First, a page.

Transgender Cyclist – Jillian Joins a Race Team

(Read Part 1 – Transgender Cyclist – The Story of Jillian Bearden)

After the IOC released their new guidelines in 2016, Jillian approached USA Cycling to find out what their policy was and asked for assistance in changing her license. The question was, where do you put her? While she was certainly not as fast as she was as a male, had she entered as a cat 4 female, she would have dominated the competition, and that’s not fair, either. (Before hormone therapy, she had a men’s cat 1 mountain bike license.) USA Cycling considered her case, asked her to start with road cycling, and granted her a cat 2 license.

Jillian Bearden racing at the University of Denver Criterium
Jillian racing a crit.

USA Cycling works with athletes who have transitioned to get them in a category where they will be competitive.

Jillian provided me with some pre and post transition times to some of the local benchmarks in Colorado Springs.

Cheyenne Canyon: 16:14 and 21:08 (77% difference)
Gold Camp Road: 15:50 and 19:20 (82% difference)
The Incline: 23:38 and 27:45 (85% difference)

Jillian has lost anywhere from 15% to 22% in performance on these particular benchmarks. Comparing the USA Cycling Hill Climb National Championship male and female winners, there was an 82% difference in time. (1:10:13 vs 1:25:26). Jillian’s time was 1:46:23.

Once she had a USA Cycling racing license, Jillian didn’t just want to race, she wanted to be a part of a team that races. Jillian was introduced to Rachel Beisel, a founder of the Naked Women’s Racing team here in Colorado. Jillian raced with Rachel’s husband, Kalan Beisel, a professional cyclist, about a decade ago.

When asked about her reaction when she found out Jillian was transgender, Rachel replied:

I thought about it for about 3 minutes acknowledging what makes her unique, and then haven’t thought about it since then really. I’ve done a bit of research for my own curiosity but also having coworkers who are also transgender, I think I wasn’t very surprised. I’ve only ever known Jillian as a woman. I never would have known she was transgender had she not said anything. I am very happy she decided to join our team, and we wanted to promote anything that she was comfortable with about her journey.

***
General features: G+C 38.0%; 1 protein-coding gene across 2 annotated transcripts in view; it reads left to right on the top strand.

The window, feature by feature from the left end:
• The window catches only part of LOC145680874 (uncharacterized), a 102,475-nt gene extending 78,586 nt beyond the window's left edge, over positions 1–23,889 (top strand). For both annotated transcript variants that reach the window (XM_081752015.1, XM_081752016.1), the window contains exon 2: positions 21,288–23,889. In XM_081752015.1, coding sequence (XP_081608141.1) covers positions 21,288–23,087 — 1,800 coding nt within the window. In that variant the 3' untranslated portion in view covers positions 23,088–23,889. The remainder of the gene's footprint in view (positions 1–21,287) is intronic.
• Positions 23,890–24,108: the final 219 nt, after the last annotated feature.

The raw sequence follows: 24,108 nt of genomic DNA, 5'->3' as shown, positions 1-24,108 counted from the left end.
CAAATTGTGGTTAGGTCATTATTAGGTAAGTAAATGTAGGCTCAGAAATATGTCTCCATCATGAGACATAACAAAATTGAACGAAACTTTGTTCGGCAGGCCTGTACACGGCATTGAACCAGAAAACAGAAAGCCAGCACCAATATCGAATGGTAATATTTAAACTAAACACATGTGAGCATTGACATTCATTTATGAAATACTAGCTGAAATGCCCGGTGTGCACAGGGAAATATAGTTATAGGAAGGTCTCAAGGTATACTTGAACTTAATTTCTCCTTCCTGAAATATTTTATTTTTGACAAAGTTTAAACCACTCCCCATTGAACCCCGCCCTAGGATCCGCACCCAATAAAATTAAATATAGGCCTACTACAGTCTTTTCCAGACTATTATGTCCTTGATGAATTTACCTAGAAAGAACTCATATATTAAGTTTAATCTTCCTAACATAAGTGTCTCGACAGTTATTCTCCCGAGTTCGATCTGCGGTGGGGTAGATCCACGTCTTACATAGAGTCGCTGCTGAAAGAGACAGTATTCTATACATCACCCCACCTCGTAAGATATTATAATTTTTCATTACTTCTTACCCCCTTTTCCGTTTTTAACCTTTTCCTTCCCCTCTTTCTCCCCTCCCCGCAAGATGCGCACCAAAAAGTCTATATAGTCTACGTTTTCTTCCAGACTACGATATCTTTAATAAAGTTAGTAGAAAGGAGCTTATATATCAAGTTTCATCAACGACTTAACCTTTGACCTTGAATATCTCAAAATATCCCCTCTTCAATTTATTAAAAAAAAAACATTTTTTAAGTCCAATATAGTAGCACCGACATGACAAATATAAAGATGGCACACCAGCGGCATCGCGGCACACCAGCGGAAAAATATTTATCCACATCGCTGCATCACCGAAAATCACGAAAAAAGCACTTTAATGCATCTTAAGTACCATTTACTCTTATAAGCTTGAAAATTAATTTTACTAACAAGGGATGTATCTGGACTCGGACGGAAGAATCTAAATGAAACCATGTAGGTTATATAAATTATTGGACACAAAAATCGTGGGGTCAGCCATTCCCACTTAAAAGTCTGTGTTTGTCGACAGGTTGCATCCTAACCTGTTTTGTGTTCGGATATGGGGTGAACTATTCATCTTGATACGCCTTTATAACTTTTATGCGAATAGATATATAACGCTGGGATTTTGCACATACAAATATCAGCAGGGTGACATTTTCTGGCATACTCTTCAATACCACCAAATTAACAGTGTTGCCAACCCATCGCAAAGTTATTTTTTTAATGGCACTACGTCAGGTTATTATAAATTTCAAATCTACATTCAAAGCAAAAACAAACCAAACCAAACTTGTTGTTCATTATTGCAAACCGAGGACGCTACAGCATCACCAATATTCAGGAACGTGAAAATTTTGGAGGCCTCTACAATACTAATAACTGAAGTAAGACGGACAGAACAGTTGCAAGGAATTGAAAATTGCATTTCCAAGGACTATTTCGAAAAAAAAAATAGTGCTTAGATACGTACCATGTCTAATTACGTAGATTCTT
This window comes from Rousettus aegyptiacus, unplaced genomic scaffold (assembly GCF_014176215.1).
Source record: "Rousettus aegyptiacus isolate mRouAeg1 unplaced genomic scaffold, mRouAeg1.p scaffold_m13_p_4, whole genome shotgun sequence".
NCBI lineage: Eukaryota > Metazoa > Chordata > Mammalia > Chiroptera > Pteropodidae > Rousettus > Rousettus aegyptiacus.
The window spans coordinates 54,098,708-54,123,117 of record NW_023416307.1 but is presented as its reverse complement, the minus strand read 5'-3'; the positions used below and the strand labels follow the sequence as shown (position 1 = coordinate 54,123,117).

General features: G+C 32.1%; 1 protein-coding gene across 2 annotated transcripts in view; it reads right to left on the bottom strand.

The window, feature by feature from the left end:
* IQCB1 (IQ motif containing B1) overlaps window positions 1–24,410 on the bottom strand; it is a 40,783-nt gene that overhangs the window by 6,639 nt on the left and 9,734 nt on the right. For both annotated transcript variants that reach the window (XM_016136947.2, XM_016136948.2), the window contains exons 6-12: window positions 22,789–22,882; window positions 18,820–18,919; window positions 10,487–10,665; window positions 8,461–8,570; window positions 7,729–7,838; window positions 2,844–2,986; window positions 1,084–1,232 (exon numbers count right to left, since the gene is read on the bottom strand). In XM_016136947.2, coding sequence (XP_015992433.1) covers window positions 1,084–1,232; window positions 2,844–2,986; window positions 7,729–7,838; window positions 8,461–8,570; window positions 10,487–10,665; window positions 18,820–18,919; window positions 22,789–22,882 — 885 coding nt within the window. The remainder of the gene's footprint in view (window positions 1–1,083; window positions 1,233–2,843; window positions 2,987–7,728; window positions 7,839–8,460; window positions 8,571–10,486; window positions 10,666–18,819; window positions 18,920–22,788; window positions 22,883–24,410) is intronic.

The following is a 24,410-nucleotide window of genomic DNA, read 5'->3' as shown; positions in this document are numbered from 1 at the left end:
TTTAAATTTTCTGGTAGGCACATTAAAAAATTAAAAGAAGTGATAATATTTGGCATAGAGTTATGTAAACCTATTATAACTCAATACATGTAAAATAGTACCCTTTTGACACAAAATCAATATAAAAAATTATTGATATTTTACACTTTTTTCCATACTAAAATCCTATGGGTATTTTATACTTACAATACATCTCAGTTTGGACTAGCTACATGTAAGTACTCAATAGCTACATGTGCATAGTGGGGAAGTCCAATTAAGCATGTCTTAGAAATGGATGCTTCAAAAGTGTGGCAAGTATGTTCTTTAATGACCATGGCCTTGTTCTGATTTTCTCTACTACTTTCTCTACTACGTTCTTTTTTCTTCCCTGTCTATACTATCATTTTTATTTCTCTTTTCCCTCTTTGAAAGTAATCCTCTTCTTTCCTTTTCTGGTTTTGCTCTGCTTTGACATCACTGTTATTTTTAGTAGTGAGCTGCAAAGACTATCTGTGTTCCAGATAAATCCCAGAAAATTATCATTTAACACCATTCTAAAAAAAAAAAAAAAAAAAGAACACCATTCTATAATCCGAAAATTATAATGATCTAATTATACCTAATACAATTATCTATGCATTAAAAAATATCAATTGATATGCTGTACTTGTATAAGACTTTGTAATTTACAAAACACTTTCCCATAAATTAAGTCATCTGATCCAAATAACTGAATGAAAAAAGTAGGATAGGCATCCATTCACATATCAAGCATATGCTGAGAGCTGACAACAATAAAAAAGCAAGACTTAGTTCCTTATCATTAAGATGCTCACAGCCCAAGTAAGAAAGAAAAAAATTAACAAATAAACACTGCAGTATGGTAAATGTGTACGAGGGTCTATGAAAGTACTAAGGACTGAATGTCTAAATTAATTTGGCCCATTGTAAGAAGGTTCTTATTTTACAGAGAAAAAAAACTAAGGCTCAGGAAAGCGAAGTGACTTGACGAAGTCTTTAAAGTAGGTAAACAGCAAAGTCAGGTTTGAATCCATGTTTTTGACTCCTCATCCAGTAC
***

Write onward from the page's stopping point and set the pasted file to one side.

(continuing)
Jillian seems to have found a very supportive team.

I’m sure there are still some women on the team who don’t know Jillian is transgender. I’d say our team is very accepting. We’ve shared some stories of her journey on Facebook and in our groups and they always get positive engagement. No one has had an issue or brought it to our attention. We all do a really good job of supporting each other. That’s in our code of conduct to do so.

I am very happy that big brands are now accepting and promoting transgender athletes. It’s a big step forward and if it can help motivate a young child going through a hard time, then please do more to put transgender people in the spotlight! Sports and competition is a natural antidepressant. Why take that away from someone who is already having a hard enough time convincing society that they deserve every bit of rights that the next person has.

 

Jillian with some of her Naked teammates
Jillian (center) with some of her Naked teammates

Being part of a women’s team helped Jillian accomplish one of her ambitions/dreams as a kid; compete as a female and be accepted as a part of that team.

What do her teammates think about it? One teammate, who has been with Naked for three years, says this.

I was happy to know that I am a part of a team that is so open and supportive. We have over 50 women on the team and I don’t know everyone personally but the women I know and interact with have been all very supportive and I have not seen anyone have any issues with Jillian being transgender.